None of this suggests that hotels have the council in its pocket, or that council concerns are for voting purposes only and aren’t genuine. The council is feeling the pain of overtourism along with everyone else.

          4. Hi Pat G, the simple fact that anyone with a brain thought that shows the disconnect and why things are such a mess. Is this Their Reasoning for not Requiring them to Build a defined amount of Affordable Housing? It certainly has a Familiar Scapegoat Smell. More to this, Sunshine Law Violations at Best, Official Oppression, Collusion etc at worst? Imagine all of the Help that was simply passed up by Officials for nothing at all but Stupidity, Really?

      2. Hawaiian Homeland properties charge their occupants $1 a year, that $1 a year will not support anything, last I checked our police don’t work for $1 even an hour.. so someone’s tax dollars are supporting everything here.

        1. It’s their land, always was. The purpose of Hawaii Homelands is to reconnect Kanaka to their ancestral lands, not to make money.

          1. It takes money… to fund all the things you enjoy, parks, roads, police dept. stores, gas stations etc… maybe defund the police is something you prefer, they’re not going to work for free

          2. I truly believe in the program and process but didn’t realize that it was as extremely lengthy and slow as it is. Apply for your newborn, by the time it’s in College they may have something available? I’m neither Hawaiian nor a Resident, I’m just pointing out the obvious of the situation. When I first heard of this, decades ago, there was a few years wait at the Most, up to 3. Now that 1 or more are true, more applicants, less land, bureaucracy, or even unknown delays, the wait time is very long. I can only Pray 🙏 and Hope that this process, and problem, can be expediently solved for those waiting. With ownership comes Pride and Amazing Benefits, even on Leased Land.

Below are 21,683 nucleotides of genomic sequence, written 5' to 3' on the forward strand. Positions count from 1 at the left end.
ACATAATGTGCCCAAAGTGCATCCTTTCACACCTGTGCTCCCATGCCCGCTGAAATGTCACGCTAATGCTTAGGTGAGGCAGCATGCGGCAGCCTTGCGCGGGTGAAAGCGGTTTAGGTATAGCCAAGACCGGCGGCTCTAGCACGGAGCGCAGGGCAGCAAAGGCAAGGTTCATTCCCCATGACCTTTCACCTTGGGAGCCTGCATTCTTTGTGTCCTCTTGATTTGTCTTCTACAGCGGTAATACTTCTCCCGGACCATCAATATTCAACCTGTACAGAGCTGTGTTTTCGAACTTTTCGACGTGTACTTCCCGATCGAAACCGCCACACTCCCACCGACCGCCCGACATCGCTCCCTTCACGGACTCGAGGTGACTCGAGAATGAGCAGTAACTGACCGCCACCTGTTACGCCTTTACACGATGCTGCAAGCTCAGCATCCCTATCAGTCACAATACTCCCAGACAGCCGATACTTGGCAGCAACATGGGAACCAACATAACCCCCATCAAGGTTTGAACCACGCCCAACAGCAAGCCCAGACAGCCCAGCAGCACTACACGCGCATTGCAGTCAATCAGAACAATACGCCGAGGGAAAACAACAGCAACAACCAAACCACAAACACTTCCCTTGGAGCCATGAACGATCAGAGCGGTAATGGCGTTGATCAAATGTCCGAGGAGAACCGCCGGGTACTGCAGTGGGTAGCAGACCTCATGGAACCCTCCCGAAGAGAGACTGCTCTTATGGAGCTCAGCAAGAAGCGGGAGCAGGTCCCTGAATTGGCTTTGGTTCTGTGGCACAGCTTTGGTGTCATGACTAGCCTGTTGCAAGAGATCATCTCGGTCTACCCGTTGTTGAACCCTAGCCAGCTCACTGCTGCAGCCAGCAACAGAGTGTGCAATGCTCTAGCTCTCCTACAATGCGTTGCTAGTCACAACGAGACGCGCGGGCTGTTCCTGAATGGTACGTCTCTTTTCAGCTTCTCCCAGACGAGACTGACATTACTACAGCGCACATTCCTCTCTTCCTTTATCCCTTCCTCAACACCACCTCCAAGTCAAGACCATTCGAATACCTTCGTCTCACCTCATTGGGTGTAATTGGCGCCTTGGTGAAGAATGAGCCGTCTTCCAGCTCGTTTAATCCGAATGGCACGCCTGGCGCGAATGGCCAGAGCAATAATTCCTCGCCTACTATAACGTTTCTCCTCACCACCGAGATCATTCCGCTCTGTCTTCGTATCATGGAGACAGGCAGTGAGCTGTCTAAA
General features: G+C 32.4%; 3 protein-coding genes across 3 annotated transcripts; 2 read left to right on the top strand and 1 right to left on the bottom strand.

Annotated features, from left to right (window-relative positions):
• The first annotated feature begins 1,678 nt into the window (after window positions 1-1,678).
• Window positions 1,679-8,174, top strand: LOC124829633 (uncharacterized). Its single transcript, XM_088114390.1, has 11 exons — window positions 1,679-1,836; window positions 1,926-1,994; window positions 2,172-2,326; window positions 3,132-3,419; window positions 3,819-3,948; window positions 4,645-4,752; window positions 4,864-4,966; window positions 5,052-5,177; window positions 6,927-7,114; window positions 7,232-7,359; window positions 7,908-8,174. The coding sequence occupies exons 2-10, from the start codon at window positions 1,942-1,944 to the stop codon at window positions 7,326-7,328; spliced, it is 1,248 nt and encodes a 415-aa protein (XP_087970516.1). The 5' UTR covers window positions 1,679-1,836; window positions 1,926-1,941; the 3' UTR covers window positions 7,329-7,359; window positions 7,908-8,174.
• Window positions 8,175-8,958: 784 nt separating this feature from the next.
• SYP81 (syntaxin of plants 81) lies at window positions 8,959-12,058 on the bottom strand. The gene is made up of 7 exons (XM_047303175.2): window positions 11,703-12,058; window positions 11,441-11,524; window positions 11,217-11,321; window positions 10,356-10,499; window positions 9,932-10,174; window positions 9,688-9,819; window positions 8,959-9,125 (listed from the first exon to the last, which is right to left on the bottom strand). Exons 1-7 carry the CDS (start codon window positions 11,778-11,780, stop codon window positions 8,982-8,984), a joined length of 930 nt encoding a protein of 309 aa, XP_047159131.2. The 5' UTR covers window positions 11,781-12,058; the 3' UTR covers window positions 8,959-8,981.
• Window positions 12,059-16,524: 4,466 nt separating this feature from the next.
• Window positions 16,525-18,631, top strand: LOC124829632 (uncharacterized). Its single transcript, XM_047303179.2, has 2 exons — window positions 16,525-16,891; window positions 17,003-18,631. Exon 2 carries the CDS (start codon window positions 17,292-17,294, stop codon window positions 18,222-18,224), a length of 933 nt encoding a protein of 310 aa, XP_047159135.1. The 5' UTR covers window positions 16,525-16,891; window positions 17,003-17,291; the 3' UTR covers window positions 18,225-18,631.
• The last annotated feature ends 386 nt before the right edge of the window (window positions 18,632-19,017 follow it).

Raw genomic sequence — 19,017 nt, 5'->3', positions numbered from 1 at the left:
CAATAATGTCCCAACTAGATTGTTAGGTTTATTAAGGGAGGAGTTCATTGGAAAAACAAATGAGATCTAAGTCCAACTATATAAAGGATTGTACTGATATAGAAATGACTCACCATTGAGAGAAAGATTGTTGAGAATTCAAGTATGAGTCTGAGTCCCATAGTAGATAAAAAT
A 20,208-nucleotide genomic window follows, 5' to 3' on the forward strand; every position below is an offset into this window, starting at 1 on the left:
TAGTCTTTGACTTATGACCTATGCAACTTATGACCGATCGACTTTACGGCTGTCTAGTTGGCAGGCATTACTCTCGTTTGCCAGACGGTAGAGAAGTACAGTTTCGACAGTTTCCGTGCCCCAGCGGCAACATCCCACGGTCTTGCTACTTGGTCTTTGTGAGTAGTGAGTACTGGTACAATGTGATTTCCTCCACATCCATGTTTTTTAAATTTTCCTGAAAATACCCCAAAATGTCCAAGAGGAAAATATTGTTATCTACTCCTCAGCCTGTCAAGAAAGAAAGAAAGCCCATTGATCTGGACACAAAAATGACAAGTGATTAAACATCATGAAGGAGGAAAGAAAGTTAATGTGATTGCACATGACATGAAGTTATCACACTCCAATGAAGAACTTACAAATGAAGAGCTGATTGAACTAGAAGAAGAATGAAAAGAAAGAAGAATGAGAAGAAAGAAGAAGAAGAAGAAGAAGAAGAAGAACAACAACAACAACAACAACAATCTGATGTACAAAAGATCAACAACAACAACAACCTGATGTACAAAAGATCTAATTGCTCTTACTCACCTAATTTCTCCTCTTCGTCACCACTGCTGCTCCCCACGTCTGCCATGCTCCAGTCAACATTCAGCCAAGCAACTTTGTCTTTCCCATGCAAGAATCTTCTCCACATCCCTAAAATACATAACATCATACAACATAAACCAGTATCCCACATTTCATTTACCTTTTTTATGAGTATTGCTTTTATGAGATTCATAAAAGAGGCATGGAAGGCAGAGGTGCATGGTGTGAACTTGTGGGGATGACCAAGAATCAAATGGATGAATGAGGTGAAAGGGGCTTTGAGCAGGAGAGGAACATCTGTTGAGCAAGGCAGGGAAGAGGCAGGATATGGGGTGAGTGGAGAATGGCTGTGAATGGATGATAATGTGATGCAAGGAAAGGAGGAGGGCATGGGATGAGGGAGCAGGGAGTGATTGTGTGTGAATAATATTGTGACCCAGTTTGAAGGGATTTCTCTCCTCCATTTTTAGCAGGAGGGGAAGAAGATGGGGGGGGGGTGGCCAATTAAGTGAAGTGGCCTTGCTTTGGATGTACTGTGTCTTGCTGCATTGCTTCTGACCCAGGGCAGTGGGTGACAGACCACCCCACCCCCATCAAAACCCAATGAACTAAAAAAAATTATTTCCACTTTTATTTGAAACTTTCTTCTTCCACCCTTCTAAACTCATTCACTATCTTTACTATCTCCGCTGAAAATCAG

7. I hope some of these prices drop. Pre pandemic our go to hotel was pricy enough with rooms from $350-500 night depending on occupancy etc. Today, have not seen a room under $1000++ in the past year and a half. Last summer we rented on that resorts property a house and now this year the same property has gone up $400/ night! Really a turn off to one of my favorite places that I have been coming to since the early 1970’s so I think a correction is due. I understand prices help limit tourists and that is a good thing in the islands, overcrowding is not good for locals and tourists alike even if everyone is respectful of the culture and beauty. If a correction occurs, for me that will mean am extra trip or a longer stay. Aloha